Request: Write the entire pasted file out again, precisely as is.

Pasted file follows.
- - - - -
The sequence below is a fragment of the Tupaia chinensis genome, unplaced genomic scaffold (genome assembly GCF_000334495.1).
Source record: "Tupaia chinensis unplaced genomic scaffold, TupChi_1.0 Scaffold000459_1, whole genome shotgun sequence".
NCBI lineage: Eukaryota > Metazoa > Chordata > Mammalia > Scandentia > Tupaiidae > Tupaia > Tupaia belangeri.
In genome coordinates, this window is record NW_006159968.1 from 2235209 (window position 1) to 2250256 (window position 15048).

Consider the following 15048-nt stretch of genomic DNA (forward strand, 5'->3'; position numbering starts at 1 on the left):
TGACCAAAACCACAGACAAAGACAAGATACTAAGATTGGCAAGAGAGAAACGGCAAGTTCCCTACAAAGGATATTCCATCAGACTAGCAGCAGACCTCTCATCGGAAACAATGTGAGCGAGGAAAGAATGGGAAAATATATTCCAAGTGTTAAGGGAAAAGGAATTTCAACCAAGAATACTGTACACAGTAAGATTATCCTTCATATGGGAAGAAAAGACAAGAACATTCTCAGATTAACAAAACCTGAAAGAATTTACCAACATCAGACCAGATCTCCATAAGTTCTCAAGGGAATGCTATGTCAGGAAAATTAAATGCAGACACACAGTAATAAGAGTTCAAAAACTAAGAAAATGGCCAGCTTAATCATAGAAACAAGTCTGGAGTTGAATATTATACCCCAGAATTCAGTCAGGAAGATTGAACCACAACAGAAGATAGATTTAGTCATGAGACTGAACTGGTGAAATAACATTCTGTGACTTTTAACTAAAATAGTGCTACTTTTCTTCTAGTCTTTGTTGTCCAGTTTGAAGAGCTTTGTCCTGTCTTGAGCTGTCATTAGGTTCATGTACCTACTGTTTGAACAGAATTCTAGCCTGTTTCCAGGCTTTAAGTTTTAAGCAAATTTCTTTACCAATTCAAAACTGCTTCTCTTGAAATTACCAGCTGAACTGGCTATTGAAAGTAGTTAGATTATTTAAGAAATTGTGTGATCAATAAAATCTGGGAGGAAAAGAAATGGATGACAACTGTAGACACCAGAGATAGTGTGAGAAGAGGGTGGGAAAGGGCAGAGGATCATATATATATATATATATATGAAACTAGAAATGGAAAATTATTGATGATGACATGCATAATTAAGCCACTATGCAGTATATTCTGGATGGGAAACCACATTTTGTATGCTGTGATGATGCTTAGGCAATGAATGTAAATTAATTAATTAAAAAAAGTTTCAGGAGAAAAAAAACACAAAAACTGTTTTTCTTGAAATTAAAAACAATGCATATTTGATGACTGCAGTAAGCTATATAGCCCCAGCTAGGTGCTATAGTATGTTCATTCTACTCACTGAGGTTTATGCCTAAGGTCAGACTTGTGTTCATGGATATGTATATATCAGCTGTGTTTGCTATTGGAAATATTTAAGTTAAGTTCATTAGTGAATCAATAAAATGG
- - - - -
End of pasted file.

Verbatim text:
The sequence below is a fragment of the Tupaia chinensis genome, unplaced genomic scaffold (genome assembly GCF_000334495.1).
Source record: "Tupaia chinensis unplaced genomic scaffold, TupChi_1.0 Scaffold000459_1, whole genome shotgun sequence".
NCBI lineage: Eukaryota > Metazoa > Chordata > Mammalia > Scandentia > Tupaiidae > Tupaia > Tupaia belangeri.
In genome coordinates, this window is record NW_006159968.1 from 2235209 (window position 1) to 2250256 (window position 15048).

Consider the following 15048-nt stretch of genomic DNA (forward strand, 5'->3'; position numbering starts at 1 on the left):
TGACCAAAACCACAGACAAAGACAAGATACTAAGATTGGCAAGAGAGAAACGGCAAGTTCCCTACAAAGGATATTCCATCAGACTAGCAGCAGACCTCTCATCGGAAACAATGTGAGCGAGGAAAGAATGGGAAAATATATTCCAAGTGTTAAGGGAAAAGGAATTTCAACCAAGAATACTGTACACAGTAAGATTATCCTTCATATGGGAAGAAAAGACAAGAACATTCTCAGATTAACAAAACCTGAAAGAATTTACCAACATCAGACCAGATCTCCATAAGTTCTCAAGGGAATGCTATGTCAGGAAAATTAAATGCAGACACACAGTAATAAGAGTTCAAAAACTAAGAAAATGGCCAGCTTAATCATAGAAACAAGTCTGGAGTTGAATATTATACCCCAGAATTCAGTCAGGAAGATTGAACCACAACAGAAGATAGATTTAGTCATGAGACTGAACTGGTGAAATAACATTCTGTGACTTTTAACTAAAATAGTGCTACTTTTCTTCTAGTCTTTGTTGTCCAGTTTGAAGAGCTTTGTCCTGTCTTGAGCTGTCATTAGGTTCATGTACCTACTGTTTGAACAGAATTCTAGCCTGTTTCCAGGCTTTAAGTTTTAAGCAAATTTCTTTACCAATTCAAAACTGCTTCTCTTGAAATTACCAGCTGAACTGGCTATTGAAAGTAGTTAGATTATTTAAGAAATTGTGTGATCAATAAAATCTGGGAGGAAAAGAAATGGATGACAACTGTAGACACCAGAGATAGTGTGAGAAGAGGGTGGGAAAGGGCAGAGGATCATATATATATATATATATATGAAACTAGAAATGGAAAATTATTGATGATGACATGCATAATTAAGCCACTATGCAGTATATTCTGGATGGGAAACCACATTTTGTATGCTGTGATGATGCTTAGGCAATGAATGTAAATTAATTAATTAAAAAAAGTTTCAGGAGAAAAAAAACACAAAAACTGTTTTTCTTGAAATTAAAAACAATGCATATTTGATGACTGCAGTAAGCTATATAGCCCCAGCTAGGTGCTATAGTATGTTCATTCTACTCACTGAGGTTTATGCCTAAGGTCAGACTTGTGTTCATGGATATGTATATATCAGCTGTGTTTGCTATTGGAAATATTTAAGTTAAGTTCATTAGTGAATCAATAAAATGG